Educating future leaders

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Giving thanks

From John Gilmour’s desk

John Gilmour, Executive DirectorAt LEAP, we have a much to be thankful for. We’ve gone from start-up in 2004 – with enough support, encouragement and community engagement – to six schools (three start-ups and three full schools) in 2012. It has taken a lot of support across a national framework to enable us to make the start-ups work and create hope for each of these communities and for the young people who had been assigned to the mediocrity of the education system in these areas.

It is remarkable that we now have these six footprints.

The challenge has been the alignment of operations across the six schools – so that the quality of the experience of a child in Jane Furse is exactly the same as that of a child at a LEAP school in Gugulethu or Alexandra.

I am thankful that we have not had to look for all the solutions from scratch but been able to build on the foundations that others have laid. We have learnt from the experience of our international partners: KIPP Schools, Teach with Africa and EdVillage. And we have developed a strong leadership development component with some of our leaders doing six-month residencies in high performing schools in the United States as part of the KIPP programme. Young LEAP leaders have been able to dig deep into that layer of experience.

We have recently deepened our leadership work and launched the Teacher Institute – a collaboration with Teach with Africa – where we will begin to formalise our Future Leaders Programme and create a new model for teacher development. The Institute aims to draw young, ambitious people into teaching and focus on refining instructional practice and leadership within the LEAP framework.

Our commitment to walk and work together with Edunova and Letsema in Duncan Village in East London in 2013 is another bold step of transformative action for LEAP.

None of this would be possible without funders who understand what we are trying to do –to transform ourselves and in the process transform children and young people. Long-term supporters like HCI Foundation, Old Mutual Foundation, Aveng and the Michael and Susan Dell Foundation have all put their faith in the possibilities of LEAP schools to launch new ideas in education.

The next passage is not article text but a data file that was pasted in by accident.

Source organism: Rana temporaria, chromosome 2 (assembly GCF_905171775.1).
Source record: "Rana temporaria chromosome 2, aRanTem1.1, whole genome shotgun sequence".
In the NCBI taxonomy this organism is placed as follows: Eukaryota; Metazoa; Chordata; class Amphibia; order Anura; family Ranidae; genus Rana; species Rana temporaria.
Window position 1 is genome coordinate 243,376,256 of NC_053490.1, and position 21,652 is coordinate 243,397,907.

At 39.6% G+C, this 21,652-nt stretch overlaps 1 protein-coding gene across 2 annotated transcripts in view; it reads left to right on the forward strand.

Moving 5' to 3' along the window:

By keeping the faith, they have seen us through our expansion to six schools and enabled us to take the kinds of risks needed to play a real role in addressing the challenge of education in South Africa. Our three new schools will grow at an average of 50 children per year, per school so the challenge is going to be to increase our funding to keep pace.

With this in-built expansion, existing funding frameworks have got to be rethought. So we are developing a strategic team involving leaders of corporate South Africa to be a sounding board, a mirror and to create ideas that will help us plan for this growth. I am immensely thankful for the men and women leading big organisations who are willing to devote time to this. It is a real gift and there is much to be celebrated in the growing relationships and shared commitments to education transformation. We need to grow and develop this forum  in the years to come.

The work that we are doing together with Bridge and Dr Mampele Ramphele’s Citizens Movement for Social Change is giving us new platforms to lift the discourse out of despair, to collapse competition and ramp up collaboration. Together we can achieve so much more.

In her book, Conversations with my Sons and Daughters, Dr Ramphele quotes Aung San Suu Kyi, who says: “A revolution which aims merely at changing official policies and institutions has little chance of genuine success. Without a revolution of the spirit, the inequities of the old order will continue to be operative.”

This ‘revolution of the spirit’ is what we are trying to live at LEAP – to do business differently in the field of education.

We are at a threshold. Next year will be LEAP’s 10th year and a time for celebration. But the choices that we face are the same as they were right at the beginning. Do we consolidate and secure our position or do we say: this is just the foundation, now we must do the real building?

There is everything to be hopeful about. Our children are so resilient and optimistic and, given even a slim chance, willing to take the necessary risks to become agents of change. Young people haven’t changed, it is us adults that need to wake up and provide the opportunities; real interventions that are life-changing and not just a promise of hope.

The LEAP story says that whether it’s Langa, Gugulethu, Alexandra, Diepkloof, Jane Furse or Ga-Rankuwa children are ready and waiting, it is simply a case of unlocking real opportunity for learning and personal growth.

Values - Everyone at LEAP commits to:

  • Being kind, honest and healthy
  • Being punctual and looking good
  • Working hard and never giving up
  • Admitting and learning from mistakes
  • Confronting issues and being open to change
  • Working together and sharing